Now the vacuum decel valve; I suspected it was the cause of my up-and-down idle problem at startup. I took it off and was going to cap the ports but out of curiosity I played with it a bit. At first when I put vacuum on it I couldn't blow through the big ports but after a few cycles it started to open up right around 20 in. Hg. Anyone know if that is about right? Is there something I can spray in to juice up the seals? And if the ports were stuck closed before the cause of my problem is somewhere else I think.
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Old 05-30-2016, 02:14 PM
  #20  
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So I didn't have much time yesterday since I had to replace the wheel bearings on my daily driver but the accomplishment was that I got the crank pulley off. It was on there pretty well and so I had to sacrifice the washer behind it and use a two jaw puller.

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The seal was definitely the cause of most of the oil leaking, the belt was picking it up and whipping it around. I was going to replace all the front cam seals but I'll leave them alone for now. It was nice of them to leave a channel to remove the crank seal but it wasn't helping much so I did it the easy way; the old drill a hole and insert a screw method. It popped right out.

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Now it's time to cut some 4x4s to support the engine following the guide at dwaynes garage so I can drop the cross member, oil pan, remove upper A arm, and replace engine mounts.

Last edited by Majestic Moose; 07-07-2017 at 11:33 PM.
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Old 05-30-2016, 09:48 PM
  #21  
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So I notice the clutch arm bushing is totally missing.

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Here is my engine support system. I was able to avoid removing the hood by tying a rope to an overhead beam and around the latch.

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Here is the cross member out:

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The engine mounts were pretty tired, especially the driver side.

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Even with the cross member out it is going to be a pain to get the exhaust manifold out. Two studs are missing and I tried the easily accessible one at the front and it was not even finger tight, though only half came out

Last edited by Majestic Moose; 07-07-2017 at 11:40 PM.
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Old 05-30-2016, 10:13 PM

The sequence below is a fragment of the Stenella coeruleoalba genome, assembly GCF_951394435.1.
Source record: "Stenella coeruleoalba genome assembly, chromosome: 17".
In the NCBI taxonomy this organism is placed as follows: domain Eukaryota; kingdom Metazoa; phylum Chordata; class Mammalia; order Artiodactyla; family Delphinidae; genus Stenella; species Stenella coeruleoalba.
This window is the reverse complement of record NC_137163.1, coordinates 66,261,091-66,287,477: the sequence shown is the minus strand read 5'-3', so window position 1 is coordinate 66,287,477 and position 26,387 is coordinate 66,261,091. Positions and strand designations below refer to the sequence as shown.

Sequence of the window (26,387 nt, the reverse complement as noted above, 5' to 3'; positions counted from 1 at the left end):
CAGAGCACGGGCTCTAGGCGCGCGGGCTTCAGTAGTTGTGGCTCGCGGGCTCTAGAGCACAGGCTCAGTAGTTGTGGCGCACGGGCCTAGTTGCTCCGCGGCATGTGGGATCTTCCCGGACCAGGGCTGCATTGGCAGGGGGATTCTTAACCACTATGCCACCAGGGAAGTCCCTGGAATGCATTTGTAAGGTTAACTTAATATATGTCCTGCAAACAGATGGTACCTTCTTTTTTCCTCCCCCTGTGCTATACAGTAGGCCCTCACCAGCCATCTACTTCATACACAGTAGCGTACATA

#22  
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Nice work MM, but close off those holes while doing work! I noticed on one of the above pictures where you are pulling the crank pulley off, and there is a gaping hole in the oil pan where the tube was removed. That hole is just waiting for a washer or a bolt to fall in there, without you even knowing it😩 I always close off holes into the block as soon as I open them. Paper towel, cardboard cut out whatever.
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Old 05-30-2016, 10:44 PM
  #23  
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Originally Posted by Majestic Moose View Post
Now the vacuum decel valve; I suspected it was the cause of my up-and-down idle problem at startup. I took it off and was going to cap the ports but out of curiosity I played with it a bit. At first when I put vacuum on it I couldn't blow through the big ports but after a few cycles it started to open up right around 20 in. Hg. Anyone know if that is about right? Is there something I can spray in to juice up the seals? And if the ports were stuck closed before the cause of my problem is somewhere else I think.
That's correct, only opens at the extreme most vacuum when you shut the throttle to keep the RPMs from falling too rapidly. All cars do this, controlled by the ECU instead of a vacuum system.

Without the decel valve, anything but a "speed shift" the RPM's will fall to or below idle before you let the clutch out of the next gear. This can be very annoying in street driving since you should blip the throttle before letting the clutch out to match RPM's. These clutches are not cheap, no sense in beating it up with every "normal" shift.......

On a 100% dedicated track car, that's a different story. For street driving, you gain nothing by removing it.

With the valved removed from an L-Jet car, you should also disconnect the idle switch. That switch cuts fuel momentarily so the injectors are not spraying on decel wasting fuel and will also cause that "snap/crackle/pop" Camaro sound as that raw fuel is ignited in the exhaust. The combination of no decel valve and disconnected idle switch can also cause the engine to stall in between shifts.
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Old 05-30-2016, 11:09 PM
  #24  
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linderpat do not worry, the oil pan is coming off for a good power washing and new gasket

Hacker-Pschorr what you describe is how the engine was acting before and I was having to blip the throttle between shifts because the revs dropped so rapidly. I think this was because the valve was not opening like it should have. Thanks for the advice, I will put it back on since it has unseized and appears to be operating as it should.
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Old 05-31-2016, 02:28 PM
  #25